Continuous improvements are being made to maternity services and, the Chief Nursing Officer holds bi-annual maternity performance board meetings to support health boards and measure progress against the outcomes and performance measures set following the publication of the strategic vision.

The health of pregnant women in Wales is a concern and, with high rates of smoking in pregnancy, health boards have been working with Public Health Wales to pilot new ways of offering support to women and their partners who want to quit. With very successful results from the pilots, Public Health Wales is now working to roll these services out across Wales.
A safe high-quality maternity service is predicated on having the right number of well-trained staff. The Welsh Government requires all health boards to comply with the midwifery workforce  standards set by ‘Birth Rate Plus’ and this is monitored bi-annually. I am proud to say all health boards are compliant.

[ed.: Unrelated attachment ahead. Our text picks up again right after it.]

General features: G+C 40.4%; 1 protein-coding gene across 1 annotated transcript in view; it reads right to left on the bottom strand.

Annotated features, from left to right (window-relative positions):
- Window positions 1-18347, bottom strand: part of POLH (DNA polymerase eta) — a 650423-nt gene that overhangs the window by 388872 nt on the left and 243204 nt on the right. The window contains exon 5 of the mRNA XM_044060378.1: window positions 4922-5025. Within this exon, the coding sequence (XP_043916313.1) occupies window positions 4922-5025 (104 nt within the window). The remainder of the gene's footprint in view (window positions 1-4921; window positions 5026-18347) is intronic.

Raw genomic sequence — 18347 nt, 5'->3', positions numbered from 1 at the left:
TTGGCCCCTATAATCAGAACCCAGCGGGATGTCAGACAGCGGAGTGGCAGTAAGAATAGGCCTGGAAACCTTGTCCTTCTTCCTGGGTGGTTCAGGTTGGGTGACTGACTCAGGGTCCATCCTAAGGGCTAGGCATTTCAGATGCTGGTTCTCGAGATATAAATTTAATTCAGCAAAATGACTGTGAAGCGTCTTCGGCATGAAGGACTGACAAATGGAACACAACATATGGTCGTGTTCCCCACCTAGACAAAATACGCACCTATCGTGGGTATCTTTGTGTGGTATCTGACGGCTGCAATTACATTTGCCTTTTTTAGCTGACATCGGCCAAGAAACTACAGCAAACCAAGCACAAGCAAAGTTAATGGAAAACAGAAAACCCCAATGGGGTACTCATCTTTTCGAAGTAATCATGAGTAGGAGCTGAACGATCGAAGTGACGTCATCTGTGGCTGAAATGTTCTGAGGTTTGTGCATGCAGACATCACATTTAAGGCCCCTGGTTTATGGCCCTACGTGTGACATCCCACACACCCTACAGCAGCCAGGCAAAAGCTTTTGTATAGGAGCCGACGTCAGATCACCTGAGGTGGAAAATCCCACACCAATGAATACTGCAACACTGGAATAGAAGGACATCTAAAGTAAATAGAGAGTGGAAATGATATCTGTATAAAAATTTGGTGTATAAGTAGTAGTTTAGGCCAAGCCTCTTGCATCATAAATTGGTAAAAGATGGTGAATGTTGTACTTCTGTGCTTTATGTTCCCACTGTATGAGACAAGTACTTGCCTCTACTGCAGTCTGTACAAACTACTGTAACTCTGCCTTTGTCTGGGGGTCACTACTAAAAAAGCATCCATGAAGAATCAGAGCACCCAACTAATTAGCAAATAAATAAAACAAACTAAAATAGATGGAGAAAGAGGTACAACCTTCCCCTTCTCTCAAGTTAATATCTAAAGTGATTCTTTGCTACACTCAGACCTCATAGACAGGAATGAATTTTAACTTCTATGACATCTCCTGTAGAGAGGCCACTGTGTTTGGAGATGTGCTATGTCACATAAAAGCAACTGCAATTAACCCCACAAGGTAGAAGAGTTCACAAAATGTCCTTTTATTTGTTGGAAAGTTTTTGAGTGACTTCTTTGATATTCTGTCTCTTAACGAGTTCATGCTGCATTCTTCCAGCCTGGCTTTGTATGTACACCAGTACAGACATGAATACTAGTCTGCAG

In relation to obstetric staffing Wales, like the rest of the UK,  has expericed some recruitment challenges,  but health boards have not reported any specific issues.             

On 12 May, the National Institute for Health and Care Excellence (NICE) published its draft guidelines on the care of healthy women and their babies during childbirth.  It recommend that women with straight forward (low risk) pregnancies should be encouraged to give birth in a midwife-led unit rather than a traditional labour ward.

The guidelines are based on a Cochrane systematic review, carried out in 2010, which summarised the outcomes for women planning birth in a midwife-led unit. The review reported that midwife-led birth settings were associated with an increase in normal birth and maternal satisfaction as well as less intervention.

The policy in Wales, since 2002, has been to support women to make the choices most appropriate for them. In discussion with their midwife, all healthy women with straightforward pregnancies are offered the opportunity to give birth at home, or in a consultant-led unit and, where the facilities exist, at a midwife-led unit.  In Wales there are 15 midwife-led birth centres, which offer women a safe alternative to a consultant-led birth.